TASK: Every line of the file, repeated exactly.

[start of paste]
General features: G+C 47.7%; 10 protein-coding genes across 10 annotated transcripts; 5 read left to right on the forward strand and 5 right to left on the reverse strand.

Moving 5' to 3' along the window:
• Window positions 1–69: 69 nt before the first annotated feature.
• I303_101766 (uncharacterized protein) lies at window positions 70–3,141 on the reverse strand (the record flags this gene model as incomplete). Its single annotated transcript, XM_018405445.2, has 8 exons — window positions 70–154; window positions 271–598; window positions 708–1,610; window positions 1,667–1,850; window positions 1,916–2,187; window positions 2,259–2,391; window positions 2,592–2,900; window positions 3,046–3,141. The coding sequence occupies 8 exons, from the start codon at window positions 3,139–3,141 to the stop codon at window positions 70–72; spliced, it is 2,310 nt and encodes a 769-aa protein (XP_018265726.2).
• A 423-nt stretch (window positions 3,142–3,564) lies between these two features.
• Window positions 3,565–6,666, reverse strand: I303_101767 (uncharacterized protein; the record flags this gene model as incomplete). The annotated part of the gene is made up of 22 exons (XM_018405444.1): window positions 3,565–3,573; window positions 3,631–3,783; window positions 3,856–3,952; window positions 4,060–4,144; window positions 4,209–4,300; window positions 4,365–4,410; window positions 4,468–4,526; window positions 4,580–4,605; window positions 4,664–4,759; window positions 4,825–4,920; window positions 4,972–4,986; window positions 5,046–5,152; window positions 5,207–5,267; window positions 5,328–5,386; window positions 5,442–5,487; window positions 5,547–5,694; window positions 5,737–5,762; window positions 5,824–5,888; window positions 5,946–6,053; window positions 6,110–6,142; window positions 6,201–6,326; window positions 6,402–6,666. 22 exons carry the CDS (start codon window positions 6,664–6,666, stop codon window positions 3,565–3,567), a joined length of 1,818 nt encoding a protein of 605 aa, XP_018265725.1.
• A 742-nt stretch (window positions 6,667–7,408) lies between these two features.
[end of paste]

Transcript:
General features: G+C 47.7%; 10 protein-coding genes across 10 annotated transcripts; 5 read left to right on the forward strand and 5 right to left on the reverse strand.

Moving 5' to 3' along the window:
• Window positions 1–69: 69 nt before the first annotated feature.
• I303_101766 (uncharacterized protein) lies at window positions 70–3,141 on the reverse strand (the record flags this gene model as incomplete). Its single annotated transcript, XM_018405445.2, has 8 exons — window positions 70–154; window positions 271–598; window positions 708–1,610; window positions 1,667–1,850; window positions 1,916–2,187; window positions 2,259–2,391; window positions 2,592–2,900; window positions 3,046–3,141. The coding sequence occupies 8 exons, from the start codon at window positions 3,139–3,141 to the stop codon at window positions 70–72; spliced, it is 2,310 nt and encodes a 769-aa protein (XP_018265726.2).
• A 423-nt stretch (window positions 3,142–3,564) lies between these two features.
• Window positions 3,565–6,666, reverse strand: I303_101767 (uncharacterized protein; the record flags this gene model as incomplete). The annotated part of the gene is made up of 22 exons (XM_018405444.1): window positions 3,565–3,573; window positions 3,631–3,783; window positions 3,856–3,952; window positions 4,060–4,144; window positions 4,209–4,300; window positions 4,365–4,410; window positions 4,468–4,526; window positions 4,580–4,605; window positions 4,664–4,759; window positions 4,825–4,920; window positions 4,972–4,986; window positions 5,046–5,152; window positions 5,207–5,267; window positions 5,328–5,386; window positions 5,442–5,487; window positions 5,547–5,694; window positions 5,737–5,762; window positions 5,824–5,888; window positions 5,946–6,053; window positions 6,110–6,142; window positions 6,201–6,326; window positions 6,402–6,666. 22 exons carry the CDS (start codon window positions 6,664–6,666, stop codon window positions 3,565–3,567), a joined length of 1,818 nt encoding a protein of 605 aa, XP_018265725.1.
• A 742-nt stretch (window positions 6,667–7,408) lies between these two features.